Current UFC middleweight contender Tim Boetsch has been honored for the early stages of his competitive career, recently being inducted into the Maine Amateur Wrestling Alliance Hall of Fame.
The Lincolnville native, who now lives in Subway, Pa., was a four-time Class B individual state champion while attending Camden-Rockport High School in Rockport as well as a four-time Eastern Maine champion and a two-time Kennebec Valley Athletic Conference titlist.
He finished with a 146-6 career high school record, and placed fourth in his weight class at the National High School Coaches Association Senior National Championships. He also was named to the Amateur Wrestling News All-American team.
Boetsch went on to wrestle collegiately at Lock Haven (Pa.) University before turning his attention to mixed martial arts.
The 31-year-old Boetsch currently is one of the hottest middleweights (185-pound limit) in the UFC, having won four straight fights since dropping down from the light heavyweight (205-pound) ranks.
He most recently earned a decision over Hector Lombard at UFC 149 in Calgary, Alberta, last month to improve his overall record to 15-4 while ending Lombard’s 25-fight unbeaten streak.
Boetsch currently is recovering from a broken foot he suffered during that bout.
Joining Boetsch as members of the MAWA Hall of Fame Class of 2012 are longtime Noble of North Berwick wrestling coach Kip DeVoll and Fryeburg native and nationally recognized coach John Gordon.
DeVoll, a Noble graduate, has been the Knights’ head coach since 1986 and guided the program to 14 Class A state championships — including a run of nine straight from the late 1990s into the 2000s.
Gordon wrestled for Fryeburg Academy and Plymouth State before entering the coaching ranks, in which he was selected as Wrestling USA Magazine’s 2011 National High School Coach of the Year.
His coaching career includes stops at Fryeburg Academy, Dublin (N.H.) High School, New Hampton (N.H.) School and the Wyoming Seminary in Kingston, Pa., where his teams won four straight Pennsylvania prep state championships from 2007 to 2010 and finished as the runner-up at the national prep tournament in 2007, 2009 and 2010.
Gordon has coached at St. Christopher’s School in Richmond, Va., for the last two years.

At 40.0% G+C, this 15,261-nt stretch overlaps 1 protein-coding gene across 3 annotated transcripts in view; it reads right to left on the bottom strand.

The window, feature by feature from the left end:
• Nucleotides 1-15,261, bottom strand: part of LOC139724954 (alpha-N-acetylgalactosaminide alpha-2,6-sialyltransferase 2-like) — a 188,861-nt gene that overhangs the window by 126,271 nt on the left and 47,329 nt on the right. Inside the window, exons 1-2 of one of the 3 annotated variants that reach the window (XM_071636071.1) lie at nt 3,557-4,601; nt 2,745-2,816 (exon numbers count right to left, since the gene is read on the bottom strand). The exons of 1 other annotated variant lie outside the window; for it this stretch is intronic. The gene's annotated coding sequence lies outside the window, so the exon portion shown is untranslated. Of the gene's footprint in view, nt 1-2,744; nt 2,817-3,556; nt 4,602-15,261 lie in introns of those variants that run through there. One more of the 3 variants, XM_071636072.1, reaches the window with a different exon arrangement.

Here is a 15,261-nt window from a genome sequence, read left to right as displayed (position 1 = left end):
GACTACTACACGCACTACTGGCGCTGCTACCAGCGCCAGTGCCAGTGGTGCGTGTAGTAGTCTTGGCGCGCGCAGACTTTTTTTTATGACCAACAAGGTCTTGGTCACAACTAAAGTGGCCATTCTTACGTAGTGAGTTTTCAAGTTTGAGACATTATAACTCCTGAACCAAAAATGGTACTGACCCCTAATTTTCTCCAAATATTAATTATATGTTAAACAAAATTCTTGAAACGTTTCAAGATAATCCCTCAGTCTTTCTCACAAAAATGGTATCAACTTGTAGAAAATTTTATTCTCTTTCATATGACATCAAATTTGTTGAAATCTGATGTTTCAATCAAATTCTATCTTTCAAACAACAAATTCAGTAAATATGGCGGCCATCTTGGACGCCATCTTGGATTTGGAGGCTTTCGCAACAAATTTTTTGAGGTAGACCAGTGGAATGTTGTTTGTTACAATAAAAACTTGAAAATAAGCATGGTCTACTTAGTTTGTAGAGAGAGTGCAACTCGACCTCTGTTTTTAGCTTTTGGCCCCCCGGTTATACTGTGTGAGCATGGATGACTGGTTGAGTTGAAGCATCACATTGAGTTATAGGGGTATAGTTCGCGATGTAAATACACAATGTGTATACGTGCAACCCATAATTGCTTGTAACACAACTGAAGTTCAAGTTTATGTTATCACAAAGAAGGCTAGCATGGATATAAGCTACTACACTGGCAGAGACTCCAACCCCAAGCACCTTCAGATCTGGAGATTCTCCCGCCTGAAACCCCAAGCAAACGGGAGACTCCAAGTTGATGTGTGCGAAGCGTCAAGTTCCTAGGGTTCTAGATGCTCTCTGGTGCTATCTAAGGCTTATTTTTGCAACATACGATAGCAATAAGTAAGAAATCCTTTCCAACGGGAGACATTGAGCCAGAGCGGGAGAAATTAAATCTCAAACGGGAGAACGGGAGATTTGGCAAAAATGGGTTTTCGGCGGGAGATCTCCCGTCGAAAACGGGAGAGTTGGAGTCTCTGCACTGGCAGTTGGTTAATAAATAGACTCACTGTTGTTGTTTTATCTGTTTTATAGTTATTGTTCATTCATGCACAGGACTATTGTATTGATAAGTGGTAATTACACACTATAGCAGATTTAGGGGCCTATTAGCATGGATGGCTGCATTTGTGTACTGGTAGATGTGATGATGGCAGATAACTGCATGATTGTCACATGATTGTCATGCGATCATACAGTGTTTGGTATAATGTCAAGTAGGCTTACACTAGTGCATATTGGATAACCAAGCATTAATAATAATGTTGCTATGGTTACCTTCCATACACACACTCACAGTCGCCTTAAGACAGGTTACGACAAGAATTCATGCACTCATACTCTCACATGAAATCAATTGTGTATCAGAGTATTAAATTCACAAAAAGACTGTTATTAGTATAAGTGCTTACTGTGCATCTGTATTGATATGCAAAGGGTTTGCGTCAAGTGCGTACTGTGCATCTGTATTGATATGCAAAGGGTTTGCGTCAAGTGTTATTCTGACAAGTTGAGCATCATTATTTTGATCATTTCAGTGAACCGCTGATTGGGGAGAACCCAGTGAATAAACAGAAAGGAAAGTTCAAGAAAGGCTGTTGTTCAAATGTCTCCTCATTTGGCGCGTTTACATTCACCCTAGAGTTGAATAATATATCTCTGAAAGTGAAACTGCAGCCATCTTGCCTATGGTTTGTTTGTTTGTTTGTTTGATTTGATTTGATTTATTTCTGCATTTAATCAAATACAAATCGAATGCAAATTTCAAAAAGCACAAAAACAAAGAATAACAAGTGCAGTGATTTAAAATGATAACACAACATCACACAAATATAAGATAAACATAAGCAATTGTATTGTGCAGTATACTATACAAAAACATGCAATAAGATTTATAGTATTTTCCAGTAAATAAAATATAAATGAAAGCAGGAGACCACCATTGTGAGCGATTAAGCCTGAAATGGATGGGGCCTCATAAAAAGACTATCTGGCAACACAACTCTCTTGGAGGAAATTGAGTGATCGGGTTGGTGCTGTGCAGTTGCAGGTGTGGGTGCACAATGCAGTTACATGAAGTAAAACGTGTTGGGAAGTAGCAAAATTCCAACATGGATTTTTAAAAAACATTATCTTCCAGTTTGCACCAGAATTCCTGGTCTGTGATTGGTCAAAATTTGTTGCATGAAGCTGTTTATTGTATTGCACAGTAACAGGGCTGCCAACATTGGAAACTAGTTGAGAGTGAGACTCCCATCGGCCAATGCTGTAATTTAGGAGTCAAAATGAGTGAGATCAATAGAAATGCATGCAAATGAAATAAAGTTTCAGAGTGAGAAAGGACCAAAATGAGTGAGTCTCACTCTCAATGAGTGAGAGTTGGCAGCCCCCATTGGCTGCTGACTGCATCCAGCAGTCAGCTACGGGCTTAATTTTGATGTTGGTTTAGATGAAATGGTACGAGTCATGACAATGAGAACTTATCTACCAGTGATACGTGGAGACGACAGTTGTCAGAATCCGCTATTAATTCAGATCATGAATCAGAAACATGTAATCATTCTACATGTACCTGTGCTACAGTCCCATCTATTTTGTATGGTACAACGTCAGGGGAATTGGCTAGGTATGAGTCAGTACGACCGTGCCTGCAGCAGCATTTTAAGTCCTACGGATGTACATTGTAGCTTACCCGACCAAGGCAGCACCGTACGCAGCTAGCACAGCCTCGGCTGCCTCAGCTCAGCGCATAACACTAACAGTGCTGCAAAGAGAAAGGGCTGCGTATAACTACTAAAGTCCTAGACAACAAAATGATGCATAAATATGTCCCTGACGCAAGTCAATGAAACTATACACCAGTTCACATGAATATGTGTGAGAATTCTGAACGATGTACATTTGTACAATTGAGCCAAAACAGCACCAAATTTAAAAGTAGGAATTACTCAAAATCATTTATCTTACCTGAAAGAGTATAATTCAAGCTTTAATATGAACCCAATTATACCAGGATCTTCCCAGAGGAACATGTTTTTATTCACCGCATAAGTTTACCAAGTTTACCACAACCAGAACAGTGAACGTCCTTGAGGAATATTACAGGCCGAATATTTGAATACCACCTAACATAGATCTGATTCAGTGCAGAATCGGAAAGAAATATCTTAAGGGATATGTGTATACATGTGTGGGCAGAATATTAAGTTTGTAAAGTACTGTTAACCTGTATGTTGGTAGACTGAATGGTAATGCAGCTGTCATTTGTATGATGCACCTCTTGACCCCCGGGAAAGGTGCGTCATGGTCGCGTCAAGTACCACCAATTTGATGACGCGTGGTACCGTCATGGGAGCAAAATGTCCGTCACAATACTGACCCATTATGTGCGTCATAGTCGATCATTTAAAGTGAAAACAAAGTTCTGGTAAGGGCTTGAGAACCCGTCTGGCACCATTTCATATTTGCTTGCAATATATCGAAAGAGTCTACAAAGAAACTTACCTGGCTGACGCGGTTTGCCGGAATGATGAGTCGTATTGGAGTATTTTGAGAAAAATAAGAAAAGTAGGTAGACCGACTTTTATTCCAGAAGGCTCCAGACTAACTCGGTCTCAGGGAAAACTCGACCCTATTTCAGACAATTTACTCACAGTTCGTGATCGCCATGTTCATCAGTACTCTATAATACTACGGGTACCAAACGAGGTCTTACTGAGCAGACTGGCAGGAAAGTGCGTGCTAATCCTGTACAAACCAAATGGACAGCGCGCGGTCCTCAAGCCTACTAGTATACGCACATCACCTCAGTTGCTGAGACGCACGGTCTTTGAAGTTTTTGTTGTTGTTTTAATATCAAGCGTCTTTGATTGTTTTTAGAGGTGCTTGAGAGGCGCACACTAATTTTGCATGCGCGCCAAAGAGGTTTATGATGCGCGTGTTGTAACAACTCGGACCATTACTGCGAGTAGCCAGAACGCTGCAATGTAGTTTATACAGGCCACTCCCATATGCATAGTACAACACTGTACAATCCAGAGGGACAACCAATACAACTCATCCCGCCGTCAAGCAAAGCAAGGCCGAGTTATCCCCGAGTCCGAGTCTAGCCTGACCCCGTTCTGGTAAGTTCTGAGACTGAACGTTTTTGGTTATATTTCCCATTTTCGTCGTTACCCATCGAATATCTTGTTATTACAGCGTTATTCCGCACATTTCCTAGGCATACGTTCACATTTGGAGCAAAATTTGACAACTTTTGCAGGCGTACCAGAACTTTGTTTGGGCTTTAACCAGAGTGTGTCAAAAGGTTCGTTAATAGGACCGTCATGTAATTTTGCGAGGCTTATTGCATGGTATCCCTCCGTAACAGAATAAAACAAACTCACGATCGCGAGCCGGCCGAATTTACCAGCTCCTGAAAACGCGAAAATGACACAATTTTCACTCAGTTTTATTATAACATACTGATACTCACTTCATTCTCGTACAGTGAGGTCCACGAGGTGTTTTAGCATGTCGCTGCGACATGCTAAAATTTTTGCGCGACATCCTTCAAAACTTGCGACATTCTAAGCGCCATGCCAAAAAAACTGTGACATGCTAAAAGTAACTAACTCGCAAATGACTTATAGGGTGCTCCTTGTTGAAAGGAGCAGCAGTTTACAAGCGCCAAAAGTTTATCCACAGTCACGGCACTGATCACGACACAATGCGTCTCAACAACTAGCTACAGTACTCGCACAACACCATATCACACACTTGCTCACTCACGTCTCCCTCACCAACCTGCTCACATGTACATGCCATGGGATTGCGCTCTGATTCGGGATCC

Recently, fellow PopCult blogger Erica Marcus bemoanedthe demise of the straightforward 10-point judging system in gymnastics, making the sport less dramatic for the viewer at home. I agree — but at least with gymnastics an unschooled eye can see when the gymnast has performed with grace and confidence and avoided awkward mistakes. You don’t need to be an Olympic judge to recognize a shaky performance.
Likewise with so many of the most popular events of the summer games — swimming, diving, track, etc. — the drama is clear-cut and stark, the triumphs instantaneous and self-evident. Who crossed the finish line first? Who dove into the pool cleanly, with minimum splash? When Usain Bolt wins the 100-meter and 200-meter races, you instinctually cheer, because there isn’t a human alive who couldn’t recognize his victory. It’s primal.
Freestyle wrestling, by contrast, is just bewildering for the nonfan. This afternoon I settled in to watch the quarterfinal competition. Now there is something pleasingly Olympic about wrestling. It reeks of antiquity, and we might be watching two grapplers come to life off an ancient Greek vase. Wikipediatells us that wrestling has been an Olympic event since at least the Olympiad of 704 B.C. The sport has a pedigree.
But this satisfaction quickly gave way to bewilderment. With all the twists and reversals it was difficult to tell who was thrashing whom. How on earth were the points being scored? It was like watching a foreign film without subtitles. True, the NBC commentators kept explaining what was going on, but I couldn’t relate it to what I was seeing on-screen.
Now maybe I’m just dim. But the sport does seem to have a certain amount of confusion built in. And during the quarterfinals of the men’s freestyle 185 lb. class, it wasn’t just me. American Jake Herbert was going head to head against Sharif Sharikov of Azerbaijan. (Just as the Jamaicans rule the track events, the Azerbaijanis seem to have a headlock on wrestling.) During the match there ensued what one commentator called a "rolling scramble," and when it was over, no one seemed to agree on what had happened and what the score was. The judges watched a replay, and frankly, they looked as confused as I felt. But they ruled that the score was 6-0, Sharikov. What?!
The U.S. coach, Zeke Jones, bounded out onto the mat to object. He wound up being handed a yellow card by a ref, and that at least was unambiguous: not good. The judges held to their score, and Sharikov claimed a spot in the semifinals. (He went on to win the gold medal in his weight class.) Jake Herbert and Coach Jones didn’t look too happy, and I wasn't too satisfied either. Maybe I just need to watch more wrestling to get the hang of it. But with the freestyle competition over in London, I guess I’ll just set myself an alert for the 2016 games.